So we are all there looking at each other thinking to ourselves “I’m not going out there to push the damn thing”. So the tour guide climbs up into the back of the truck and says, okay all the guys need to get out of the truck and push, while the girls stay in the truck and keep watch for any movement in the bush. That was the fastest push start in history.

We did see what we came for though “The Big Five” in case you don’t know what that is:




Cape Buffalo


The Leopard however escaped our eyes this time, and actually to this day I have still not seen a leopard in the wild. It is still on my list and when I go back again (and I will) I will see a leopard.

The Hippo, Gorilla, Giraffe and the Cheetah did not make it to the list and this is because, this list was originally made by the Big Game Hunters, it was a kill list.


I spent three weeks in Africa with an overlands tour company, we started in Johannesburg South Africa up through Mozambique across into Zimbabwe and then Zambia and Botswana and back to Joburg.  Every night you put up your tent and  every morning you took it down, you slept on a self inflating mattress on the ground. The truck had a driver/cook and a guide they were great, very knowledgeable and looked after us. We had some long drive days and I swear every road in Mozambique was one big pot hole, but it was an amazing experience. I was in love I never wanted to travel anywhere else. I just wanted to come back again and again.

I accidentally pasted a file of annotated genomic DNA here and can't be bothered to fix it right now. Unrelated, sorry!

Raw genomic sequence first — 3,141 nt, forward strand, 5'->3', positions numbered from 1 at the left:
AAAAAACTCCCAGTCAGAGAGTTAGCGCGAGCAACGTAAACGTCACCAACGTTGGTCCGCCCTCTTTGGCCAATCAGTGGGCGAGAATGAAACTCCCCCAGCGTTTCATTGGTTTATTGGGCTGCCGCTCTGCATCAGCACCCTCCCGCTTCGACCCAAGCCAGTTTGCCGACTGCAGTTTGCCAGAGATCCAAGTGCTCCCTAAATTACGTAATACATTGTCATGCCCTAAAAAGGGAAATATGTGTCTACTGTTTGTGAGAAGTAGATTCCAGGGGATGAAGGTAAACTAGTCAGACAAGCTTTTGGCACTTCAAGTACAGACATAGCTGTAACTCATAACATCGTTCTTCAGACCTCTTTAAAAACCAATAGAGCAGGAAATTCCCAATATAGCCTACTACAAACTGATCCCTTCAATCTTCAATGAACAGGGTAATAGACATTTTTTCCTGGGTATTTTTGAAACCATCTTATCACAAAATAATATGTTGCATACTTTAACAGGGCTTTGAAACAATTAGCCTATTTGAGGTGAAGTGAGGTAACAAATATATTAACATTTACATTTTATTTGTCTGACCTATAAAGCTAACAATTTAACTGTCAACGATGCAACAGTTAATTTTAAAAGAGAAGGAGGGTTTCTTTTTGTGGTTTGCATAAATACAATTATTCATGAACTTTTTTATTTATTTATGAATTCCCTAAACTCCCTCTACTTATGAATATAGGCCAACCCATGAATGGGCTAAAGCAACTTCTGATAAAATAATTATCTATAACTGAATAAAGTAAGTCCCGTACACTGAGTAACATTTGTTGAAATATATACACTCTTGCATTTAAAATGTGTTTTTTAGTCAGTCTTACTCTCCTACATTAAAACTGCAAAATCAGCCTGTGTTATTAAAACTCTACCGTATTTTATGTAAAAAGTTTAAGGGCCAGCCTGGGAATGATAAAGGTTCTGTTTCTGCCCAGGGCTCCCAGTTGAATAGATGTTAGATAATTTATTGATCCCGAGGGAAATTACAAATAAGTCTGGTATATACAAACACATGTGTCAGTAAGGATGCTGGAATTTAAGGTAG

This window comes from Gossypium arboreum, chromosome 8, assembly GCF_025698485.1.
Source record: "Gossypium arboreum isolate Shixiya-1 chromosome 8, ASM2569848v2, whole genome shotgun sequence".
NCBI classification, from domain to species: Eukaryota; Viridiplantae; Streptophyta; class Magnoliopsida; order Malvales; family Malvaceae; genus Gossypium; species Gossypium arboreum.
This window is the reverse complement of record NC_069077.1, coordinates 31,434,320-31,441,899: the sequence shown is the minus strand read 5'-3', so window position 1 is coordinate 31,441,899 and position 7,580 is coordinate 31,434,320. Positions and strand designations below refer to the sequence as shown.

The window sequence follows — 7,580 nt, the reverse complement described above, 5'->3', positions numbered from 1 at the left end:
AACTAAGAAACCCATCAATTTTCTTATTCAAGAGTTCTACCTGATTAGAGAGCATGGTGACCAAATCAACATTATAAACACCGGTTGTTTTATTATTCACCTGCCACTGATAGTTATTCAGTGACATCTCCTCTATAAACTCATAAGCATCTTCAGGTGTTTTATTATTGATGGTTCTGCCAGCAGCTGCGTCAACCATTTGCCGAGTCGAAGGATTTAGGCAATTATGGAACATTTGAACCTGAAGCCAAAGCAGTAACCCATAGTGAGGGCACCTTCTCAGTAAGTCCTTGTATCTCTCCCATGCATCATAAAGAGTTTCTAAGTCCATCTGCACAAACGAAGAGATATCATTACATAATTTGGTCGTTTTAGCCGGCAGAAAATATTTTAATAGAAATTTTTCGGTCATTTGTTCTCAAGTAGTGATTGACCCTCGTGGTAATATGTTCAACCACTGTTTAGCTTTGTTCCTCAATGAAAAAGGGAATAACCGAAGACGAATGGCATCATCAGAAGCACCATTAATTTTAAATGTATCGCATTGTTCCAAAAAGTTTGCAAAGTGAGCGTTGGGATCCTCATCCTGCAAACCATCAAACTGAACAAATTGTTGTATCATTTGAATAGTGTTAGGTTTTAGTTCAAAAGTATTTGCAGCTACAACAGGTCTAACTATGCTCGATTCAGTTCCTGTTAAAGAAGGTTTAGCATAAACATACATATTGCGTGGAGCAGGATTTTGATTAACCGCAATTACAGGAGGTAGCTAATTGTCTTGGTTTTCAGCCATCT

Island off the coast of Mozambique
Chobe National Park


Okavango Delta

I will continue this story if your interested over the next couple of years, after all we haven’t even left South Africa yet.


Highlights of the tour

  • Botswana • Okavango Delta • Canoeing and Game Walks • Maun • Chobe National Park • Chobe River Cruise and Game Drive Zimbabwe • Victoria Falls Town • Bulawayo • Matobos National Park • Antelope Park • Lion Walk Mozambique • Vilanculos • Dhow Safari • Bazaruto Archipelago • Inhambane • Ponta da Barra Beaches • Maputo South Africa • Kruger National Park • Johannesburg